1. Reading the book "Leading Marines" shed some light on the Marine Corps for me. I grasp a new understanding of what makes great leaders within our Corps.
2. "Every Marine is a Rifleman" something we were all told since Boot Camp. I've understood the concept but being in Afghanistan gave me a whole new pe
Leading Marines is the greatest resource that I have come across so far for guidance and motivation in becoming a leader of Marines. In one neat sentence located in the forward, we are given everything that sums up what is expected of future leaders of Marines: "Our actions as Marines every day must embody the legacy of those who went before us." Marines have a great expectation to live up to, and as commissioned officers we must absolutely carry on the tradition of excellent leadership that has come before us. This leadership comes in many forms under many different conditions. As there are no two people who are exactly alike, there is no single way to lead. Leadership is learned not born; one must utilize personal traits and experiences to find his way of leading. I draw some of my leadership style and experience from leading a football team, O.C.S., and principles I have learned from my parents, while others may draw on school, physical challenges, or any other of their personal experiences. This doctrine is meant to help the leader understand the excellence that they are inheriting, and to give guidance on developing one's own leadership style.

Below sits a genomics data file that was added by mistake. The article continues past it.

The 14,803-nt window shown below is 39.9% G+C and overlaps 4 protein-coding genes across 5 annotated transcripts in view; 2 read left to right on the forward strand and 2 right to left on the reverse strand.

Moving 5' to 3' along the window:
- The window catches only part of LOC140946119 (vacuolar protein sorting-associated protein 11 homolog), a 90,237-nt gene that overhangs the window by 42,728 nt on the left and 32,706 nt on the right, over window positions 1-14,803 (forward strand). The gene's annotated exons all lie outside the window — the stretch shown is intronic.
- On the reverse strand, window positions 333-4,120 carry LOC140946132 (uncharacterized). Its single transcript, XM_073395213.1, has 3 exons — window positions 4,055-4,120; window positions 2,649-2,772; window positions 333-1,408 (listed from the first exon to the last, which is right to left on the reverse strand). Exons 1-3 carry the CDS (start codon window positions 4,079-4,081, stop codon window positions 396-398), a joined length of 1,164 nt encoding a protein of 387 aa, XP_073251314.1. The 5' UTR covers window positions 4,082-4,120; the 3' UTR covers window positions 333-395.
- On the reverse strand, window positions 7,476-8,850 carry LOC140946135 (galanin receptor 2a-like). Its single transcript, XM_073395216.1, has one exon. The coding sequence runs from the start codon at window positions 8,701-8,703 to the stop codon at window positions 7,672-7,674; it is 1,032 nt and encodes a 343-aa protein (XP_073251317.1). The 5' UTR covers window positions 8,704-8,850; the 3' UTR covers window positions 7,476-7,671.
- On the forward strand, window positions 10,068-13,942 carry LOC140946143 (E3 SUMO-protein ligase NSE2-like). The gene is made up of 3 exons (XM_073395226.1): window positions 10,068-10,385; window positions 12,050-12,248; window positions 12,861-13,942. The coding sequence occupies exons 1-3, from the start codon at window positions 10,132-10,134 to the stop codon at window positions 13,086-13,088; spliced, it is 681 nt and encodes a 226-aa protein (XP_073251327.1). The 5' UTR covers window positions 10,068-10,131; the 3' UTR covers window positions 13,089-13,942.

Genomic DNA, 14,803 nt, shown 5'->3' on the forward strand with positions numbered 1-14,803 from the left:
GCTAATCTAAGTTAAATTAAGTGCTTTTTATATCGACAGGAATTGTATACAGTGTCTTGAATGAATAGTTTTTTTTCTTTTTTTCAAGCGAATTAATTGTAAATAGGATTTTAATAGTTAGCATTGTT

The first chapter is titled Ethos, which describes to the reader what it is that makes a Marine, and leading Marines, different from every other walk of life. Being a Marine a full-time gig, never a part-time mindset or a paycheck. When Marines do things in the civilian world, they often hear statements like "that's such a Marine thing to do", or "only a Marine..." This is because Marines have a special way of going about things, a different way of looking at life and all it entails. Young people join...